Hero bus driver helped passengers to safety first, funeral told

By Paul Harper

Red Bus employees form a guard of honour for the hearse as it leaves after the funeral of Andrew Craig, inset, this afternoon. Photos / Sarah Ivey, Supplied
Red Bus employees form a guard of honour for the hearse as it leaves after the funeral of Andrew Craig, inset, this afternoon. Photos / Sarah Ivey, Supplied

Bus driver Andrew Christian Ross Craig helped all the passengers off his bus, crushed by debris from a fallen building, before he got out himself, mourners at his funeral were told today.

The Sumner-Airport bus Mr Craig, 46, was driving was in Colombo St when last Tuesday's devastating quake struck.

He died of his injuries in hospital two days later.

"We will never know exactly what happened on February 22 at 12.51 [when the earthquake hit]," Mr Craig's friend Nick told mourners at Kerrs Road Chapel in Linwood today. "But we know he helped everyone off the bus. He was the last one off bus number 702."

As bus numbers 701 and 703 sat outside the chapel this afternoon, Nick said: "Andrew will forever be known as the driver of bus 702."

Nick, a firefighter, said he met Andrew 20 years ago when they were both members of the Hanmer Springs Volunteer Fire Brigade.

"Andrew, being Andrew, whenever he met me he wanted to talk about firefighting," said Nick. "It's all he wanted to speak about."

Russ Lewis, speaking on behalf of Mr Craig's family at the funeral this afternoon, said Andrew was born on October 5, 1964 in Nelson and grew up in Hanmer Springs. He had a diploma in horticulture from Lincoln University and joined the Red Bus company in 2000.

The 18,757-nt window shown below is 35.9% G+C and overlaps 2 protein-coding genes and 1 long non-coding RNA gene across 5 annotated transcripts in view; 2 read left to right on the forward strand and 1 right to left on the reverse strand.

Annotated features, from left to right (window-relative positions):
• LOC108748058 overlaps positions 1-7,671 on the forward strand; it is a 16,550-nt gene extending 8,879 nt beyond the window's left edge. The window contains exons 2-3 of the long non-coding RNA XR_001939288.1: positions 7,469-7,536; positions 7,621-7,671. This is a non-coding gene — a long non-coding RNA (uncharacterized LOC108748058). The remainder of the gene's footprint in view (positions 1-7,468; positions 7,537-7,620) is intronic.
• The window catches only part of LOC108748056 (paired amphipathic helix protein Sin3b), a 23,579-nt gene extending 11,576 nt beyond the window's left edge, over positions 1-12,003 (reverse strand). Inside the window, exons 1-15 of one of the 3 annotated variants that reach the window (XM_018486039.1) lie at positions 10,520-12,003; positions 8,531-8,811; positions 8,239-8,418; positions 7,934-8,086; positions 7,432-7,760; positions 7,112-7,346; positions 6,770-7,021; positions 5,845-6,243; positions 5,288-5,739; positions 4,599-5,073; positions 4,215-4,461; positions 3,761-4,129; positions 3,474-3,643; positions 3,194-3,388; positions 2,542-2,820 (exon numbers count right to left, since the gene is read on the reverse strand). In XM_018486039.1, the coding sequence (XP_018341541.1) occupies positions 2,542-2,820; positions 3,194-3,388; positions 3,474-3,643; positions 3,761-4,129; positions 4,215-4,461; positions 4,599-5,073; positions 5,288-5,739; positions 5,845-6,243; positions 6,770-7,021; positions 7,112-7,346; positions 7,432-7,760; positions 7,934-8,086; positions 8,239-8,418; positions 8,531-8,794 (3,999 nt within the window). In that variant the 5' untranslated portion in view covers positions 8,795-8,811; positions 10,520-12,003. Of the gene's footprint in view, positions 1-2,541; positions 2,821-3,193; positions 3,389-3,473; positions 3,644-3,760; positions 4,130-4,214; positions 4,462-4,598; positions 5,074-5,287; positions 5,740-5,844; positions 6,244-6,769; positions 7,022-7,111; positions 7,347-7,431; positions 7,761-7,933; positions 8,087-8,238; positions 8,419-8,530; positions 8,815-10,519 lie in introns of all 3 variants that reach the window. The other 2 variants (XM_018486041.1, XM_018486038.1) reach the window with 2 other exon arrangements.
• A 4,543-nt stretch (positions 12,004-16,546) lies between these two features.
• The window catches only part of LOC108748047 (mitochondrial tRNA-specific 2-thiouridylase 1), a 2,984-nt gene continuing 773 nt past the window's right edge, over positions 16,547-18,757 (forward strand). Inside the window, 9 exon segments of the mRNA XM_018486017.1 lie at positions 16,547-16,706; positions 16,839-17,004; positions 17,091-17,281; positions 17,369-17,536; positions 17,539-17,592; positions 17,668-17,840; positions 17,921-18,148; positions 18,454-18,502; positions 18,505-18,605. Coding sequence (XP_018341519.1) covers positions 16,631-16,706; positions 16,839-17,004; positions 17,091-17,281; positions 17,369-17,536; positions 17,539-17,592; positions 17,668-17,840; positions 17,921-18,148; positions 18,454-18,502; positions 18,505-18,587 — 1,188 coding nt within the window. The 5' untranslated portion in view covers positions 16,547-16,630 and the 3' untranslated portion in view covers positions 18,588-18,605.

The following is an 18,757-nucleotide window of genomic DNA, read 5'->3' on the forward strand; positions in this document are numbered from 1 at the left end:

"We know he very much enjoyed being a bus driver," said Mr Lewis. "It suited the kind of person he was. He used to stop his bus so customers could buy fruit and veges with him."

Mr Craig lived alone in the suburb of Waltham and loved to go to the Riccarton market, said Mr Lewis.

"He was known as one of the best op shoppers. Buying clothes was undoubtedly one of his favourite pastimes. He also collected model cars and planes."

Red Bus chief executive Paul McNoe told the mourners Mr Craig was professional and reliable.

"Andrew was the sort of employee that every bus company wants," he said. "He seemed to collect facts and wanted to share them all. Andrew will be sorely missed."

Next to speak at the funeral was Ken, the bus driver who was behind bus 702 when the quake hit but who, along with his passengers, escaped unharmed.

Ken said he was struggling to cope since the tragedy.

"I happened to be at the right place at the wrong time," he said. "Now I'm getting nightmares every day. I will never forget Andrew for all the help and all the things he's done for me over the years."

Bagpipes played Amazing Grace as Mr Craig's coffin was carried out, while his fellow bus drivers formed a guard of honour.

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